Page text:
In times where the governments (Central, State) seem to be on a spree on banning/restricting anything whimsically, the Calcutta High Court has come forward with striking off one of them. The High Court has ruled that a ban on a media agency for government advertisements violates the constitutional right to freedom of expression of the press. The matter pertained to the decision of the current ruling establishment in West Bengal deciding to deny advertisements to one ‘Ganashakti’ Newspaper on the ground that it was an organ of CPM and the state could not permit funding to a political party organ from the exchequer’s money.
The Court directed the West Bengal government to consider and grant advertisements to Ganashakti at par with other newspapers. The newspaper had argued that the ban not only violated the policy of the Directorate of Advertising and Visual Publicity but also the constitutional guarantee of freedom of the press. It was also averted that this decision violates the fundamental principle of right to equality as guaranteed under Article 14 of the Constitution.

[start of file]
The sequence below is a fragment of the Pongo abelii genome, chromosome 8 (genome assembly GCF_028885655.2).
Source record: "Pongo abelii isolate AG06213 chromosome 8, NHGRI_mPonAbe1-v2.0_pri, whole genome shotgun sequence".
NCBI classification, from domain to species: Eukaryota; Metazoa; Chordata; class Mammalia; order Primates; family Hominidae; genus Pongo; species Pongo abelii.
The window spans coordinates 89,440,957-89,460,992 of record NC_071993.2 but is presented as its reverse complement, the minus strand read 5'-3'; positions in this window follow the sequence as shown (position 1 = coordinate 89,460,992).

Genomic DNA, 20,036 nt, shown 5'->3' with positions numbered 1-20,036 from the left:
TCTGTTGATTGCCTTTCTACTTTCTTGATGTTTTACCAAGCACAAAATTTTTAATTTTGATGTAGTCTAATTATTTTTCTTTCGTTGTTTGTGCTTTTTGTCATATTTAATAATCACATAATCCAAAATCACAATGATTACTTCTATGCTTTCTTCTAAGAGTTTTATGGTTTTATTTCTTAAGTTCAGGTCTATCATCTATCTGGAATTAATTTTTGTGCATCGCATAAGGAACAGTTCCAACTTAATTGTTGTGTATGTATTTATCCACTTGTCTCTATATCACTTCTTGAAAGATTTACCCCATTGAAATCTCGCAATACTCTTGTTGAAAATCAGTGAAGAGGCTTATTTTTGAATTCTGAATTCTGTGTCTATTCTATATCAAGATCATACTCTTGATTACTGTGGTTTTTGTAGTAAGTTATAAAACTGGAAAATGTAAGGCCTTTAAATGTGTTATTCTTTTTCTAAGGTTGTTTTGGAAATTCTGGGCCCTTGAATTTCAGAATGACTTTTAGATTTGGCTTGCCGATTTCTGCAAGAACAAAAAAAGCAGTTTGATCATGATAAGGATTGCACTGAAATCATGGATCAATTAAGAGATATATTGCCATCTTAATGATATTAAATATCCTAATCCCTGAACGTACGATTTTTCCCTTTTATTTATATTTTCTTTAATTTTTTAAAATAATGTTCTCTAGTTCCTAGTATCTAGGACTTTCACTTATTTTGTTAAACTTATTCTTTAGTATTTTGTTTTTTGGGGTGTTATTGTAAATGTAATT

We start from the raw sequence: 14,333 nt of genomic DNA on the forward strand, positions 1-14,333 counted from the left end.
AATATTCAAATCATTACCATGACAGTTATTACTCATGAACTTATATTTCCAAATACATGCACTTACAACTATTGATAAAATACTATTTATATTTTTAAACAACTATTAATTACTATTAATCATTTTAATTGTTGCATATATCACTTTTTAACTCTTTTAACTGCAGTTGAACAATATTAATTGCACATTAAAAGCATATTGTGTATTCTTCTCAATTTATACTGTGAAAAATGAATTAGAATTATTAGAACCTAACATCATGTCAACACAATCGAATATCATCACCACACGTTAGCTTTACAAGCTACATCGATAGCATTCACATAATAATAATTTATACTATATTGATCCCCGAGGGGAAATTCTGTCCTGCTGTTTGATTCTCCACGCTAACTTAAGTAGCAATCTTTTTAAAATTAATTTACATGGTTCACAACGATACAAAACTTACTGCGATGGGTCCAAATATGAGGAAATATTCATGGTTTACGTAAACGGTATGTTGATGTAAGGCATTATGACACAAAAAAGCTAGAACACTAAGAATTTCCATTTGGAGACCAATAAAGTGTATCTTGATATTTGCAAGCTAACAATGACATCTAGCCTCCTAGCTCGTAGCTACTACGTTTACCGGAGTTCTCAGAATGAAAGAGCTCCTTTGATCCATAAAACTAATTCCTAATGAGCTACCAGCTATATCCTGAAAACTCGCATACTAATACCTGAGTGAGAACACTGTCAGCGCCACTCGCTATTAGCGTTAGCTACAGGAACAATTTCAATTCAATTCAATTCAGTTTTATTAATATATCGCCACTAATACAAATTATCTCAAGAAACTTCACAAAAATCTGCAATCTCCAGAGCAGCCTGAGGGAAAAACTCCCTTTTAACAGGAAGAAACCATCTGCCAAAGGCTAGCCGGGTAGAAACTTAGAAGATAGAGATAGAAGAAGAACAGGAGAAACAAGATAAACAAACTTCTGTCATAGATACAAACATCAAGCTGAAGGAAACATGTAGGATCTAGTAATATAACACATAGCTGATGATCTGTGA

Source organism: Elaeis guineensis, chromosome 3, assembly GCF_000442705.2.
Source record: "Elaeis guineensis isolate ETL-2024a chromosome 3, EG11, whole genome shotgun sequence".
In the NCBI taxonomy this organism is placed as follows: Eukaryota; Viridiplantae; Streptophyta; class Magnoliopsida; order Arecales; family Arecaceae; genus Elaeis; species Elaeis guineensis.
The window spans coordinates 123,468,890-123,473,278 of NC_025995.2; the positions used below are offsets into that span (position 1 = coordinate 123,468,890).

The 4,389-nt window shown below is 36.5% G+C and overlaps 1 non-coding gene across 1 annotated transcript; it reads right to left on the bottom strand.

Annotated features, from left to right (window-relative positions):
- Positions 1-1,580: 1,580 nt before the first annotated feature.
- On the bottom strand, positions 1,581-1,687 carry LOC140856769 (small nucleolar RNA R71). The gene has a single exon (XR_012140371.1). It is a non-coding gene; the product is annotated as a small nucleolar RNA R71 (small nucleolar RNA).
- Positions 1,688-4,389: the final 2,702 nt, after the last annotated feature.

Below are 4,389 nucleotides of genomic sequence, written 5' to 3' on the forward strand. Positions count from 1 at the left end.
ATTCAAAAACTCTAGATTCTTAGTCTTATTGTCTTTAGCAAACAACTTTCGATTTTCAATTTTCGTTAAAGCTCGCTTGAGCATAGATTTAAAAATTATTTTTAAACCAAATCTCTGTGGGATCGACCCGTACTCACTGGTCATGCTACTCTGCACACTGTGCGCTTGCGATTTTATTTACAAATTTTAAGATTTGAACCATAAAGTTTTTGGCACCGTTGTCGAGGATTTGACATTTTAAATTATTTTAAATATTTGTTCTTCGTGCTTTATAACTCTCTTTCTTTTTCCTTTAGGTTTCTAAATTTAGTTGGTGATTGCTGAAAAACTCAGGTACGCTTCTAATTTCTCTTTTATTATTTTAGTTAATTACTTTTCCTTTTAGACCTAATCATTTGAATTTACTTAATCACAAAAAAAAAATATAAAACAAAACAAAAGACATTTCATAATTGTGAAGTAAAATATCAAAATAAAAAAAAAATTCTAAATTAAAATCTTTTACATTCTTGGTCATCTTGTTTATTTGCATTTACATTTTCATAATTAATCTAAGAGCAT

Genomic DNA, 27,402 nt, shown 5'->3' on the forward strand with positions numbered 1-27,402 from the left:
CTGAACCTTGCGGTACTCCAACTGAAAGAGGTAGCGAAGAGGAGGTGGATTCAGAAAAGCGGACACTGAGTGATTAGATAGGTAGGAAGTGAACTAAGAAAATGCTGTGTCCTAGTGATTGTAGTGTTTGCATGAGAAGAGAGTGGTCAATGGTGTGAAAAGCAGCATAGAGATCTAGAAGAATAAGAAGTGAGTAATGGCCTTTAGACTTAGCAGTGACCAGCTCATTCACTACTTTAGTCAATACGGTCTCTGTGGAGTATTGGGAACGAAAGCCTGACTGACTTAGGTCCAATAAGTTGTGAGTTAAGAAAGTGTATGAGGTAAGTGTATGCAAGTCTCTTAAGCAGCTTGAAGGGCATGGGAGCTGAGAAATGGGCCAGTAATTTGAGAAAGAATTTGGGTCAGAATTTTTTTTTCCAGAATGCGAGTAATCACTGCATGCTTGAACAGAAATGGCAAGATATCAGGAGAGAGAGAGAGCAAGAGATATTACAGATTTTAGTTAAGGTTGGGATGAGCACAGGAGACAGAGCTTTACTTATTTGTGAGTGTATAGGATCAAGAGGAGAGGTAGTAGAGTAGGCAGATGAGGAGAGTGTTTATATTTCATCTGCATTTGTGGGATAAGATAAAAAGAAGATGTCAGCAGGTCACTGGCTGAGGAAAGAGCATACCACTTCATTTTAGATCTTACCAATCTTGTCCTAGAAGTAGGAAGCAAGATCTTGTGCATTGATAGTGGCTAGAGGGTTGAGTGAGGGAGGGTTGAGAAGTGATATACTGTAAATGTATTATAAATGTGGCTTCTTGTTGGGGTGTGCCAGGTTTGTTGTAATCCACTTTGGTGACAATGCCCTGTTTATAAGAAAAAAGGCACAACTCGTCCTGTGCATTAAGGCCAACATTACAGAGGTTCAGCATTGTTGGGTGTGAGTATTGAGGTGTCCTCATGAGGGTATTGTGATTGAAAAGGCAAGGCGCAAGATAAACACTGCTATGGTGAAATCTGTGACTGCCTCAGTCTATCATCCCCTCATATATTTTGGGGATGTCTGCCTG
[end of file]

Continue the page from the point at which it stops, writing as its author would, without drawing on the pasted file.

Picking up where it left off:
The Court evaluated several landmark rulings of the Supreme Court, including those rendered in Sakal and Bennett Coleman cases. It pointed out that the Supreme Court has intrinsically linked Press freedom to right to freedom of expression guaranteed under Article 19(1)(a) and extended it to newspapers' circulation, content and using the medium to propagate ideas. It also underlined that "advertisement is a primary source of revenue for a newspaper as noted (by the Supreme Court) in Bennett Coleman case, and denial of advertisements would raise the cost price of a newspaper for the ultimate reader, thereby adversely affecting the circulation of a newspaper".
Read the Judgment here.